The repair of mammalian skin has been studied primarily in full-thickness wounds in which the healing response consists of distinct but overlapping phases beginning with hemostasis/inflammation, the formation of granulation tissue and, finally, matrix remodeling (Eming et al., 2014). The inflammatory response dominates the early stages of healing and is crucial for re-epithelialization as well as supporting the formation of granulation tissue (DiPietro et al., 1998; Goren et al., 2009; Leibovich and Ross, 1975; Mirza et al., 2009). Later, during matrix remodeling, the immature scar tissue deposited by granulation tissue is realigned and cross-linked to form the mature scar (Xue and Jackson, 2015). The wound healing process involves a balance between inflammatory and anti-inflammatory signals but overall is not considered regenerative (i.e. dermal patterning is not restored and epidermal structures do not regrow), and depletion of macrophages, neutrophils and inflammatory signals results in less granulation tissue formation and a scar-free regenerative healing response (Ashcroft et al., 1999; Martin et al., 2003; Mori et al., 2002). Thus, high numbers of macrophages appear to function in an inhibitory way. Alternatively, tissue-specific bone regeneration has been studied in the context of fracture healing and consists of distinct overlapping phases, which begins with inflammation and ends with remodeling of the regenerated bone (Schindeler et al., 2008). Macrophage depletion studies show that these cells are required for bone regeneration and successful fracture healing (Alexander et al., 2011; Raggatt et al., 2014). Thus, in a bone regeneration model, macrophages play an essential and stimulatory role in the regeneration of new bone.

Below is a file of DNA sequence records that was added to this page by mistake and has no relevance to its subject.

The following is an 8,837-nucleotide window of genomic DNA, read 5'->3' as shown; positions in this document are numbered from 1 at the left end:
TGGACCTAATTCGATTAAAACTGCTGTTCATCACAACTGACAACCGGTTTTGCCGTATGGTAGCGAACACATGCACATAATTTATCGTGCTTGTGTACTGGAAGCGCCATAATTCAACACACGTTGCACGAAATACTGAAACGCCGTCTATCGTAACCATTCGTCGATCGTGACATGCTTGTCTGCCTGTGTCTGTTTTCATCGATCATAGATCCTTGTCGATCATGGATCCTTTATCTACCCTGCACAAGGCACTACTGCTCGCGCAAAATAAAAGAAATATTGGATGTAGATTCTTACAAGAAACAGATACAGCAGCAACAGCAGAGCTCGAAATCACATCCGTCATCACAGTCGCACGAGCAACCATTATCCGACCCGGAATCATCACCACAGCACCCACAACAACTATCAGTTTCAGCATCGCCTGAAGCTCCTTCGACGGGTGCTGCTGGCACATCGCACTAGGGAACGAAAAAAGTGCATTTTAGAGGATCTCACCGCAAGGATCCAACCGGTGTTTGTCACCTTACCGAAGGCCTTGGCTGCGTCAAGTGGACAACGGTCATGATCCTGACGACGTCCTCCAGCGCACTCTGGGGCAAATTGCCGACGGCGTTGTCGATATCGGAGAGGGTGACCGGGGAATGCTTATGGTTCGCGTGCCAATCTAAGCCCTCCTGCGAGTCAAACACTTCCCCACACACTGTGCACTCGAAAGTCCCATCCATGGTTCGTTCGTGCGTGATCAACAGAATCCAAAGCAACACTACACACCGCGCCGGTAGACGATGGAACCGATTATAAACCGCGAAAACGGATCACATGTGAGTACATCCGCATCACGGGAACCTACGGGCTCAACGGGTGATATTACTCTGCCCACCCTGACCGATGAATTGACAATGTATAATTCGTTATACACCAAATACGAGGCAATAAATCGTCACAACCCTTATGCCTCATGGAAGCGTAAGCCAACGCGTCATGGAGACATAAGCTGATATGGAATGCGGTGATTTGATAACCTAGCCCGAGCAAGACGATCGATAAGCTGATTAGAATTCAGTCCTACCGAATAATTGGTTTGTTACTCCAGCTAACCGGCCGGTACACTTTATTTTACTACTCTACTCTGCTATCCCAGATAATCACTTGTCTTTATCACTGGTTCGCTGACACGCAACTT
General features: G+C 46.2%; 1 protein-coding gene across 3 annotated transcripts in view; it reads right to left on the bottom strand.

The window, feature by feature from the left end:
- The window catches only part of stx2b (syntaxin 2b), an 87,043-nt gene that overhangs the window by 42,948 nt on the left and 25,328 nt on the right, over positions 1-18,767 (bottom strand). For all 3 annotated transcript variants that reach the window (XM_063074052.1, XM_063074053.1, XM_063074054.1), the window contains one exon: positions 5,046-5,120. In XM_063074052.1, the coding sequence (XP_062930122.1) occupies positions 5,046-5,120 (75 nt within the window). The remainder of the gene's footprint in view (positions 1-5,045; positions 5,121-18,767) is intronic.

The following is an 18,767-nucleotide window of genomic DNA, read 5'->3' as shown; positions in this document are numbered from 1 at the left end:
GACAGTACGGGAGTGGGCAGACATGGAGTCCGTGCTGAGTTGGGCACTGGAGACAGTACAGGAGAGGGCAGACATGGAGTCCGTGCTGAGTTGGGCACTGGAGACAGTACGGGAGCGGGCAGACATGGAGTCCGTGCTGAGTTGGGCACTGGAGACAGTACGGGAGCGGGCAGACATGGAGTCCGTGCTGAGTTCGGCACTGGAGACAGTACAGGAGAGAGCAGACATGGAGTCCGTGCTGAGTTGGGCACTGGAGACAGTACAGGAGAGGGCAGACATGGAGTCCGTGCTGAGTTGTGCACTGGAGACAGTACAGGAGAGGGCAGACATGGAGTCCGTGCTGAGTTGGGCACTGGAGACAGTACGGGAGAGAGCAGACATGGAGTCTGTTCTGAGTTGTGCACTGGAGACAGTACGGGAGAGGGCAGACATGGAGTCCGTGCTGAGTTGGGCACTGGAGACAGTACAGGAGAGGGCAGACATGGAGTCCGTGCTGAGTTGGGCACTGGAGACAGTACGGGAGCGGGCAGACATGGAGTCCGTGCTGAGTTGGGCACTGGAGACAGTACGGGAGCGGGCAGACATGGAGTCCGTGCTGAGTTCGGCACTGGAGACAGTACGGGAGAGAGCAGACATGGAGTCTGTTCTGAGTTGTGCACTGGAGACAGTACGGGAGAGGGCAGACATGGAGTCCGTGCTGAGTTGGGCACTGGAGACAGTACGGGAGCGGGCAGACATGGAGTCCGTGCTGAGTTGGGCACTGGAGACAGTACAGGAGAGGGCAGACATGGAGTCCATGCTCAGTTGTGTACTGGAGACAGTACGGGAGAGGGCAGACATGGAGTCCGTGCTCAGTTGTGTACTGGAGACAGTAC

It is not intuitively obvious how the epimorphic regenerative properties of the digit tip relate to the tissue-specific repair properties of bone (regenerative) and skin (non-regenerative). Nevertheless, both repair responses initiate with inflammation; in the case of wound healing, its action is largely inhibitory, whereas in fracture healing its action is stimulatory. Inflammation in mammalian epimorphic regeneration has not been investigated, although recent studies in urodele limb and zebrafish fin regeneration show that macrophages are required for regeneration (Godwin et al., 2013; Petrie et al., 2014). We use the mouse digit tip to investigate the effects of macrophages during a mammalian epimorphic regeneration response. In this study, we focus on cells of the monocytic lineage, including macrophages and osteoclasts. Monocytic cell depletion inhibits bone degradation, wound re-epithelialization, blastema formation and completely inhibits the regenerative response. Conversely, enhancing macrophage numbers does not have a major effect on the regeneration response. Coupling monocyte cell depletion with the rescue of wound re-epithelialization rescues blastema formation but does not rescue regeneration. On the other hand, targeted depletion of osteoclasts coupled with rescuing wound re-epithelialization inhibits bone degradation but does not inhibit blastema formation and regeneration. Thus, if wound re-epithelialization is stimulated, regeneration occurs in the absence of active osteoclasts but not in the absence of active macrophages. With these data we conclude that wound re-epithelialization is a macrophage-dependent process that is required for blastema accumulation. Finally, these results suggest that macrophages play a prominent role in the redifferentiation stage of regeneration, independent of a role in osteoclastogenesis or wound re-epithelialization.
Both neutrophils and macrophages accumulate at the injury site after digit amputation